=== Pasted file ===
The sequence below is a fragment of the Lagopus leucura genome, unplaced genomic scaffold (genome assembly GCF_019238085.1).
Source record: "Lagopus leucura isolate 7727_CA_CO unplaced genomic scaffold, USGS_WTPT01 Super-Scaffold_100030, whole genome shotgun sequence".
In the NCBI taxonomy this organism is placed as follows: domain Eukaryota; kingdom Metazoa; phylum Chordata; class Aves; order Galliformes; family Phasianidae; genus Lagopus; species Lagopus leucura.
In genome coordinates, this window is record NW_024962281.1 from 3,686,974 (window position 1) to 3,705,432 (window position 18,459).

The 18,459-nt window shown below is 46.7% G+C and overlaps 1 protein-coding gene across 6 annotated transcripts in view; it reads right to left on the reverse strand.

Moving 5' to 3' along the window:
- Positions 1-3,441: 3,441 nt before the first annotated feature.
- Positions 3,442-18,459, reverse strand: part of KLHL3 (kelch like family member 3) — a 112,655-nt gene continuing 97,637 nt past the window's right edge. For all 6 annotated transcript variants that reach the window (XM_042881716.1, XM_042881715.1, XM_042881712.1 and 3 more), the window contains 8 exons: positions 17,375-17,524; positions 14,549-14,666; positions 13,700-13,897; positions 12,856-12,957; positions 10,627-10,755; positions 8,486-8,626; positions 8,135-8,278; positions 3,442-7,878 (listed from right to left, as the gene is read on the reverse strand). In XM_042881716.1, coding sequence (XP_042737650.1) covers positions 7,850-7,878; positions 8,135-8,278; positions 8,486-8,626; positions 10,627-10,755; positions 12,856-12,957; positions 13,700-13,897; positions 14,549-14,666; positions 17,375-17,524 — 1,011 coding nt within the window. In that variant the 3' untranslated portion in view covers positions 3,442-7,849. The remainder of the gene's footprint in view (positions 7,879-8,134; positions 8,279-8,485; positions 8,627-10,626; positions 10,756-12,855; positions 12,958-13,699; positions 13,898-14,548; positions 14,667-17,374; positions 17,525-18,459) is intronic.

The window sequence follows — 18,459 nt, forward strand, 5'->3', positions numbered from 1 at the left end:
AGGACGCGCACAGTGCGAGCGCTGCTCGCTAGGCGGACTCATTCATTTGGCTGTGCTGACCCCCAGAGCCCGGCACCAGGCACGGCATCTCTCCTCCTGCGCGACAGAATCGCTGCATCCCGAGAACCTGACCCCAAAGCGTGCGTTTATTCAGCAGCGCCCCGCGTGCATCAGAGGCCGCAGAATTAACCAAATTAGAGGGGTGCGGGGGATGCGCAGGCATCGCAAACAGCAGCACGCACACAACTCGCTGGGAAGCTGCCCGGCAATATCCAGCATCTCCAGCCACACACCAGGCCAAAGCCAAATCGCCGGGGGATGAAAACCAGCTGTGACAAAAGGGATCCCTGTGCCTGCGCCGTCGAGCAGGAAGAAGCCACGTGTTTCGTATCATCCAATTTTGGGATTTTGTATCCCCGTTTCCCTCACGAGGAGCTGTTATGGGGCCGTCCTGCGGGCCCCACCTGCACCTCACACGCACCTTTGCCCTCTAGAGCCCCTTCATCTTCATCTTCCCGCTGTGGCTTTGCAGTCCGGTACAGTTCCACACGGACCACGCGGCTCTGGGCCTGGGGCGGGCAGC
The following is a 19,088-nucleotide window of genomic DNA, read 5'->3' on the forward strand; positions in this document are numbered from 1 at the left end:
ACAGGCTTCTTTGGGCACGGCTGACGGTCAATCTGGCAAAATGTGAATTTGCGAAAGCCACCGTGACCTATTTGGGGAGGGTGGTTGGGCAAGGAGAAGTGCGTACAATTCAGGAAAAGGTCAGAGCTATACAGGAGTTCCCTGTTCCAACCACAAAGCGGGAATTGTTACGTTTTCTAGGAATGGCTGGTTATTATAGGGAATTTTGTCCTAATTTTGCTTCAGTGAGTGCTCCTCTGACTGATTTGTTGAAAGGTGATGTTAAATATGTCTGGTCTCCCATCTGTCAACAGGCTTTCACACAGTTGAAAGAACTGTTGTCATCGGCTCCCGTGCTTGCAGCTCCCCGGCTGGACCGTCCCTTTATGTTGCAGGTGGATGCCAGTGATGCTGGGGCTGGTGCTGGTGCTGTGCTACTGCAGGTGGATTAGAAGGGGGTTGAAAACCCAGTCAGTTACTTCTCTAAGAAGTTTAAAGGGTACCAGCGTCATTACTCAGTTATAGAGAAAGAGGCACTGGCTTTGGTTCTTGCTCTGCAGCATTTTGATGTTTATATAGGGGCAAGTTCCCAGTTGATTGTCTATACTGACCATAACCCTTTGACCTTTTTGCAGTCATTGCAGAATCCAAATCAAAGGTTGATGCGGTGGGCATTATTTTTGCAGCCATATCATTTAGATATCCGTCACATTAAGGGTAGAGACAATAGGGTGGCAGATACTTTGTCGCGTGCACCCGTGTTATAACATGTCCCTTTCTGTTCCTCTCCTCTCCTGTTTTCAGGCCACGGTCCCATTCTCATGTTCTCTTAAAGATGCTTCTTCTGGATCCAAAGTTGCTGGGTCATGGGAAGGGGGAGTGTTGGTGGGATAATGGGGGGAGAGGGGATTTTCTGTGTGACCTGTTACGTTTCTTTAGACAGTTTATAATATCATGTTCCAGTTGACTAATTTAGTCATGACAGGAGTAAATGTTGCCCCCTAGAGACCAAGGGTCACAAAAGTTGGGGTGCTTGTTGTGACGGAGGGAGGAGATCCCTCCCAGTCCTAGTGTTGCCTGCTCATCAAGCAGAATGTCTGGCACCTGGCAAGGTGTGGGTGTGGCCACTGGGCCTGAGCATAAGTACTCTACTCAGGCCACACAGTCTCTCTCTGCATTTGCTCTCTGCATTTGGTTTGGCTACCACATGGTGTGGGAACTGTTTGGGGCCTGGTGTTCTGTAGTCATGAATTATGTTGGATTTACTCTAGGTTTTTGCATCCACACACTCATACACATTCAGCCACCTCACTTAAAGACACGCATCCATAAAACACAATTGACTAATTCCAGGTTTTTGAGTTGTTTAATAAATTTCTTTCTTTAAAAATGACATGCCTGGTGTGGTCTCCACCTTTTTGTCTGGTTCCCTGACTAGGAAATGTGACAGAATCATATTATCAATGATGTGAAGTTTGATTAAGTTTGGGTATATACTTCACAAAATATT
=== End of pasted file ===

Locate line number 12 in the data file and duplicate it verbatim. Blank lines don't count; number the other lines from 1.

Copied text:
ACAGGCTTCTTTGGGCACGGCTGACGGTCAATCTGGCAAAATGTGAATTTGCGAAAGCCACCGTGACCTATTTGGGGAGGGTGGTTGGGCAAGGAGAAGTGCGTACAATTCAGGAAAAGGTCAGAGCTATACAGGAGTTCCCTGTTCCAACCACAAAGCGGGAATTGTTACGTTTTCTAGGAATGGCTGGTTATTATAGGGAATTTTGTCCTAATTTTGCTTCAGTGAGTGCTCCTCTGACTGATTTGTTGAAAGGTGATGTTAAATATGTCTGGTCTCCCATCTGTCAACAGGCTTTCACACAGTTGAAAGAACTGTTGTCATCGGCTCCCGTGCTTGCAGCTCCCCGGCTGGACCGTCCCTTTATGTTGCAGGTGGATGCCAGTGATGCTGGGGCTGGTGCTGGTGCTGTGCTACTGCAGGTGGATTAGAAGGGGGTTGAAAACCCAGTCAGTTACTTCTCTAAGAAGTTTAAAGGGTACCAGCGTCATTACTCAGTTATAGAGAAAGAGGCACTGGCTTTGGTTCTTGCTCTGCAGCATTTTGATGTTTATATAGGGGCAAGTTCCCAGTTGATTGTCTATACTGACCATAACCCTTTGACCTTTTTGCAGTCATTGCAGAATCCAAATCAAAGGTTGATGCGGTGGGCATTATTTTTGCAGCCATATCATTTAGATATCCGTCACATTAAGGGTAGAGACAATAGGGTGGCAGATACTTTGTCGCGTGCACCCGTGTTATAACATGTCCCTTTCTGTTCCTCTCCTCTCCTGTTTTCAGGCCACGGTCCCATTCTCATGTTCTCTTAAAGATGCTTCTTCTGGATCCAAAGTTGCTGGGTCATGGGAAGGGGGAGTGTTGGTGGGATAATGGGGGGAGAGGGGATTTTCTGTGTGACCTGTTACGTTTCTTTAGACAGTTTATAATATCATGTTCCAGTTGACTAATTTAGTCATGACAGGAGTAAATGTTGCCCCCTAGAGACCAAGGGTCACAAAAGTTGGGGTGCTTGTTGTGACGGAGGGAGGAGATCCCTCCCAGTCCTAGTGTTGCCTGCTCATCAAGCAGAATGTCTGGCACCTGGCAAGGTGTGGGTGTGGCCACTGGGCCTGAGCATAAGTACTCTACTCAGGCCACACAGTCTCTCTCTGCATTTGCTCTCTGCATTTGGTTTGGCTACCACATGGTGTGGGAACTGTTTGGGGCCTGGTGTTCTGTAGTCATGAATTATGTTGGATTTACTCTAGGTTTTTGCATCCACACACTCATACACATTCAGCCACCTCACTTAAAGACACGCATCCATAAAACACAATTGACTAATTCCAGGTTTTTGAGTTGTTTAATAAATTTCTTTCTTTAAAAATGACATGCCTGGTGTGGTCTCCACCTTTTTGTCTGGTTCCCTGACTAGGAAATGTGACAGAATCATATTATCAATGATGTGAAGTTTGATTAAGTTTGGGTATATACTTCACAAAATATT